What BCP38 Can and Cannot Do

September 28, 2016 by Hugo

We’re coming through what is seeming like a tipping point in the history of DDoS on the Internet. Rather than targeting a company or online gaming, one of the largest DDoS attacks ever targeted an individual, Brian Krebs, most likely for his work exposing a so-called “booter service”, a DDoS-for-hire outfit called vDOS, which ultimately led to the alleged proprietors being arrested.

A brief history of DoS volumes

Public information about DDoS attack volumes are generally sparse outside of news releases and blog posts of DDoS mitigation companies, but even as late as last year, attacks of around 400 Gbps were exceptional events and pretty much the biggest the Internet had seen. Attacks weighing in at 600 Gbps are said to have been reported in private, but generally haven’t hit public knowledge. In the space of a week, we’ve seen attacks reach those levels and way beyond. There are reports of much more frequent attacks against common targets, with volumes far above average. OVH, an international Internet service and hosting provider, reported attacks of over 1 Tbps just the night before the attack on KrebsOnSecurity:

This is an unprecedented escalation in attack volumes and frequency, and this state of affairs cannot go on. The Internet is the platform for discussion in our era, and it is simply unacceptable, whether you are a security researcher, a political activist, someone with an unpopular opinion, or simply someone running a blog for fun, that your voice on the Internet could be silenced by goons with digital cannons because they don’t like what you have to say, or simply for the lulz.

After getting krebsonsecurity.com back online on 2016-09-24, Krebs responded to the recent events with a report and call to action in The Democritizaton of Censorship. In it, he calls for a renewed effort on implementing BCP38:

Known as BCP38, its use prevents insecure resources on an ISPs network (hacked servers, computers, routers, DVRs, etc.) from being leveraged in such powerful denial-of-service attacks.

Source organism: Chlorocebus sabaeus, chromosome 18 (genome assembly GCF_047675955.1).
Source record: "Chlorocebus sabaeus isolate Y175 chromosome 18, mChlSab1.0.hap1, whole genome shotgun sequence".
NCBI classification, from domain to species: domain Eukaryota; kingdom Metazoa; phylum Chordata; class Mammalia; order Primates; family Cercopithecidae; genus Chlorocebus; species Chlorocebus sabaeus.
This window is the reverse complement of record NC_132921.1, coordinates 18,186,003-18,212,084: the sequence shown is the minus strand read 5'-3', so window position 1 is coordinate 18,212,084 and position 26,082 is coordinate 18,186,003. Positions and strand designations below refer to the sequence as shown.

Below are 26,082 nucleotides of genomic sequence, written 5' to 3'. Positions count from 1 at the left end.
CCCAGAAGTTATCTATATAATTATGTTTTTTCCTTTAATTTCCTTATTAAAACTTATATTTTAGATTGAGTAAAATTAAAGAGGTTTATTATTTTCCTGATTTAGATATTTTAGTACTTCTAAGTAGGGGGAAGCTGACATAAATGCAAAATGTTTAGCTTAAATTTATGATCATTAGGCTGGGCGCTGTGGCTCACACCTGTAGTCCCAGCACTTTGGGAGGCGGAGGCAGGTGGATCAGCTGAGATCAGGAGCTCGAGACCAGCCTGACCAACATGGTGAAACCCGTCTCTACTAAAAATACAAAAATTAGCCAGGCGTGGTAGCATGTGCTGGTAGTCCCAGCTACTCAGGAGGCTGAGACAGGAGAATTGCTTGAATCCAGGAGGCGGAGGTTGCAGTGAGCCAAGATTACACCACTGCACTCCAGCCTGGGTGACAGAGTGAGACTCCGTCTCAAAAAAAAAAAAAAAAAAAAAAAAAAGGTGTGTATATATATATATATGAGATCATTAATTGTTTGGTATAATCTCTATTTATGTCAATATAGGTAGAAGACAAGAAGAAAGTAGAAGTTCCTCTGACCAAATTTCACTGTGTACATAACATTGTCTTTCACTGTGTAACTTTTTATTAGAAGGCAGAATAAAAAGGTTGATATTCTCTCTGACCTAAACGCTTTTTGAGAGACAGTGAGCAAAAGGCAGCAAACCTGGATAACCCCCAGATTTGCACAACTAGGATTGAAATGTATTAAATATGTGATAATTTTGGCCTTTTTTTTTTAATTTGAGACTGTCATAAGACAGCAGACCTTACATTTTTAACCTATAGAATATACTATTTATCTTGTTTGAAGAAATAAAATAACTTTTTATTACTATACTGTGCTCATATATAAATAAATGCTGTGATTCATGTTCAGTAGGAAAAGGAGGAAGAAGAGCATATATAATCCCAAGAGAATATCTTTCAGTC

BCP38 is designed to filter such spoofed traffic, so that it never even traverses the network of an ISP that’s adopted the anti-spoofing measures. However, there are non-trivial economic reasons that many ISPs fail to adopt this best practice. This blog post from the Internet Society does a good job of explaining why many ISPs ultimately decide not to implement BCP38.

As we face denial of service attacks, it is important for us to be clear on what tools we have in our arsenal to defend against DDoS attacks.

No spoofing? No benefit to BCP38

I will be very clear that I am a strong proponent of BCP38. There are objections from some members the network operator community that need to be addressed and solutions to some valid network use cases that need to be developed, but on the whole we should be working to push spoof-detection and mitigation as a default state rather than throwing our hands up in the air and saying it’s too hard or a futile effort.

That said: BCP38 does NOT defend against direct network attacks that do not use source address spoofing. Period.

BCP38’s sole function is to drop traffic from invalid (spoofed) source addresses. Now, spoofing can be used in direct attacks in order to provide source address obfuscation, but those attacks need to be “one and done” vectors, e.g. SYN flood attacks or UDP-based attacks that hinge simply on a single packet making its way from the traffic originator (the host we’re talking about that’s using spoofing) to the target.